Emmanuel Macron has been re-elected president. While we can be happy that the most immediate fascist threat has been averted, the losers of this election and its campaign are easily identified: all the oppressed and the exploited. For them, 5 more years under Macron will increase their distress and anger, and they may not have the opportunity to sit on their rights again until the next election.
Likewise, we also know its winners: employers, tax evaders, polluters, racists, those who use fear and contempt to crush those more precarious than themselves. Broadly speaking, it is the rich and the selfish who want to knowingly destroy the lives of the losers – if not end them.
Thus, the capitalist order will not only be perpetuated, it will be strengthened. While it may be tempting to give up in this situation, it is the opposite that must be done. Solidarity, liberty and equality are built through constant effort, all together, much more than they are written on schools’ and town halls’ facades.
More than ever, they must guide and support our actions and commitments. As a tool for empowerment, unionism must commit itself in this direction, defend workers and marginalized people, and conquer new rights.
The choice of syndicalism
In a capitalist economy where work is unfortunately central to our lives, it becomes the main battleground for neo-liberal, totalitarian and fascist ideologies. We have seen this clearly in this election campaign with candidates’ stated intentions to force people to work, even in the worst conditions and always more, to prevent people deemed “not French enough” from working and therefore earning a salary, to reduce all welfare protection…
For decades, repeated attacks on labour law and individual freedoms have given more and more power to employers, and have reduced workers’ options for action even further. We already know that the next five years will be at least as difficult as the ones we have just experienced.
Politics cannot be reduced to participating in a few elections: the fight for a fairer world is played out every day, and on scales much more diverse and complex than the few institutional moments of electoral deadlines.
The STJV, which will celebrate its 5th year of existence this year, has assisted hundreds of workers and continues to do so. In doing so, we have witnessed workers and students in distress, exhausted and crushed by corporate performance logics, harassed and belittled by bosses, administrations and HR. But in winning the majority of these cases, we have helped them improve their conditions, and thus seen them regain the freedom, dignity and pride that had been stolen from them.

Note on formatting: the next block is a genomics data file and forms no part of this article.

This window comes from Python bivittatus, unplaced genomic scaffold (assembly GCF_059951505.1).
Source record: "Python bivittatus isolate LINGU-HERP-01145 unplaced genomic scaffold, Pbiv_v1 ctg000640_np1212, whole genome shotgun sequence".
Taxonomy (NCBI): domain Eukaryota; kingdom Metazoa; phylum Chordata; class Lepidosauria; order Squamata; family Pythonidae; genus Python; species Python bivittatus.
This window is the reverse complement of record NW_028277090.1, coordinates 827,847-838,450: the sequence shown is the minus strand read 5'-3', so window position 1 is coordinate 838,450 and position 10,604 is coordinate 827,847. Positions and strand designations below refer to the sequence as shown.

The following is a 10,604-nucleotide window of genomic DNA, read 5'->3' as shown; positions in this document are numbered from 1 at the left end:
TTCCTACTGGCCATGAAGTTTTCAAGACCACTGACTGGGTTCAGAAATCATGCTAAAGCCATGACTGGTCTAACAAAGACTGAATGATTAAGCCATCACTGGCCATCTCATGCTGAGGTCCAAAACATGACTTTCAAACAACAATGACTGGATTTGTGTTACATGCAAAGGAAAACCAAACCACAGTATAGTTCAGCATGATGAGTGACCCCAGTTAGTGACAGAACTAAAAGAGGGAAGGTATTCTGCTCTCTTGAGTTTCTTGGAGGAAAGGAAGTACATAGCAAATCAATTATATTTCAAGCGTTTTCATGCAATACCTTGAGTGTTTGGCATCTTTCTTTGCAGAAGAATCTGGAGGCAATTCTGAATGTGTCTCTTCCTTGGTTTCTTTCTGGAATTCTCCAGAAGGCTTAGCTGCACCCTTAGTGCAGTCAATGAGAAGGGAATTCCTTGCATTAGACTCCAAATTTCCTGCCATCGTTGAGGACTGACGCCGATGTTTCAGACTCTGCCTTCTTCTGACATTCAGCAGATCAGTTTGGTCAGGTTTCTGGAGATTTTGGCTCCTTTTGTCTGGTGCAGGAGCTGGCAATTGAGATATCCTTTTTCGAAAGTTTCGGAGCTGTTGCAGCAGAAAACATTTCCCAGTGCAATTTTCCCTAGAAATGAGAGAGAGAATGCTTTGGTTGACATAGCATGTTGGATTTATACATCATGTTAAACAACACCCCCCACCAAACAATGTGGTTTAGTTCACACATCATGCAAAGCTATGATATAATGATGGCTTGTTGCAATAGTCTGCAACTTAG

We have seen that whenever victory is possible, it is through collective struggle. We will carry on these battles together. By facing up to the employers’, governmental and state attacks every day, we can determine and try to build, together, the organisations that are best able to face them and to go on the counter-offensive.
All social progress is the result of the combined action of workers who, through strikes, demonstrations and occupations, have succeeded in establishing collective rights and protections. We are going to continue our struggle outside of electoral politics through collective action on the ground, in order to build a balance of power in favour of the people.
In the video game industry
As video game workers, we have everything to gain by defending our interests and those of our industry through union organisation. Our bosses don’t refrain from doing so, why should we? The end of capitalistic logics, of performance, crunch, but also the end of violence at work, sexist acts, harassment and discriminations of all kinds, this is what we have been fighting for at the STJV for almost 5 years.
In addition to the legal and social actions we support, we also work to reveal the shortcomings of the industry and of private/public video game schools, and assert our rights, for example by publishing propositions for a fairer industry.
Finally, and since video games play a significant role in shaping collective imagination and cultural, social and political spaces, we are fighting for video games to become a medium for positive change.
The lack of democracy in creative processes invariably leads to a tendency for our industry to become increasingly right-wing. Depoliticised themes in games, the use of our medium as a tool for military and nationalist propaganda, the lack of diversity in development teams, the industry’s passive attitude towards the proliferation of fascist groups online, the use of sexist and racist clichés in marketing campaigns… We, as video game workers, have better things to offer to the general public and to society as a whole, and to do this we must impose a balance of power in our favour.
This long-term work, from the creation of a union from scratch to our current strength, is made possible by our members. By pooling our volunteer work and dues, the union gives workers the means to undertake procedures and actions and to win them. Joining a union is part of this titanic work, made possible by the collective.
It’s time for us to take action.